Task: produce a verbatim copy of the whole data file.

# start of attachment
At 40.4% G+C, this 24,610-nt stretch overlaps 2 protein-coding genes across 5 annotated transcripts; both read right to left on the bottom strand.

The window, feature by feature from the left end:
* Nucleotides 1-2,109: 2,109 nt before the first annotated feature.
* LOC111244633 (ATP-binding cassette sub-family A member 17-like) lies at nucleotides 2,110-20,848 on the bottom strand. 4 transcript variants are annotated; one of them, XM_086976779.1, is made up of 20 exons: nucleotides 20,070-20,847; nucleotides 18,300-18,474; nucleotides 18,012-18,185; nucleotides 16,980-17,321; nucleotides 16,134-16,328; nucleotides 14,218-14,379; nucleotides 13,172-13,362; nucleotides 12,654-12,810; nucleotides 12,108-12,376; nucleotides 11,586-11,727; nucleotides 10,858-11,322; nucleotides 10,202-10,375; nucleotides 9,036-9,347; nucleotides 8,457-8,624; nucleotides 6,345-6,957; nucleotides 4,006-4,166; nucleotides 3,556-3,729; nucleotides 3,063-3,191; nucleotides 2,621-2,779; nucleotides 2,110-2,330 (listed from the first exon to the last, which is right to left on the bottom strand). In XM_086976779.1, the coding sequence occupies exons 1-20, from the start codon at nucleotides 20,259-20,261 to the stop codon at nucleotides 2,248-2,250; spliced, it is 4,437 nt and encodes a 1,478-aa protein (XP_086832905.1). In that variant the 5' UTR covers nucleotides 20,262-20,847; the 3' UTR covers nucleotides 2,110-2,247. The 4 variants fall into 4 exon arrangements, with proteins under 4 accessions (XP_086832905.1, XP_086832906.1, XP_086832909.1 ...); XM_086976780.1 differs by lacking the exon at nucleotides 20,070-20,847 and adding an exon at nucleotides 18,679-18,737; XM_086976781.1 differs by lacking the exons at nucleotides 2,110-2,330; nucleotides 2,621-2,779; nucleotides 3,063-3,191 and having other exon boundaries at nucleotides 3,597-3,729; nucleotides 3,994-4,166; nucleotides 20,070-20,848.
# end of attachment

At 40.4% G+C, this 24,610-nt stretch overlaps 2 protein-coding genes across 5 annotated transcripts; both read right to left on the bottom strand.

The window, feature by feature from the left end:
* Nucleotides 1-2,109: 2,109 nt before the first annotated feature.
* LOC111244633 (ATP-binding cassette sub-family A member 17-like) lies at nucleotides 2,110-20,848 on the bottom strand. 4 transcript variants are annotated; one of them, XM_086976779.1, is made up of 20 exons: nucleotides 20,070-20,847; nucleotides 18,300-18,474; nucleotides 18,012-18,185; nucleotides 16,980-17,321; nucleotides 16,134-16,328; nucleotides 14,218-14,379; nucleotides 13,172-13,362; nucleotides 12,654-12,810; nucleotides 12,108-12,376; nucleotides 11,586-11,727; nucleotides 10,858-11,322; nucleotides 10,202-10,375; nucleotides 9,036-9,347; nucleotides 8,457-8,624; nucleotides 6,345-6,957; nucleotides 4,006-4,166; nucleotides 3,556-3,729; nucleotides 3,063-3,191; nucleotides 2,621-2,779; nucleotides 2,110-2,330 (listed from the first exon to the last, which is right to left on the bottom strand). In XM_086976779.1, the coding sequence occupies exons 1-20, from the start codon at nucleotides 20,259-20,261 to the stop codon at nucleotides 2,248-2,250; spliced, it is 4,437 nt and encodes a 1,478-aa protein (XP_086832905.1). In that variant the 5' UTR covers nucleotides 20,262-20,847; the 3' UTR covers nucleotides 2,110-2,247. The 4 variants fall into 4 exon arrangements, with proteins under 4 accessions (XP_086832905.1, XP_086832906.1, XP_086832909.1 ...); XM_086976780.1 differs by lacking the exon at nucleotides 20,070-20,847 and adding an exon at nucleotides 18,679-18,737; XM_086976781.1 differs by lacking the exons at nucleotides 2,110-2,330; nucleotides 2,621-2,779; nucleotides 3,063-3,191 and having other exon boundaries at nucleotides 3,597-3,729; nucleotides 3,994-4,166; nucleotides 20,070-20,848.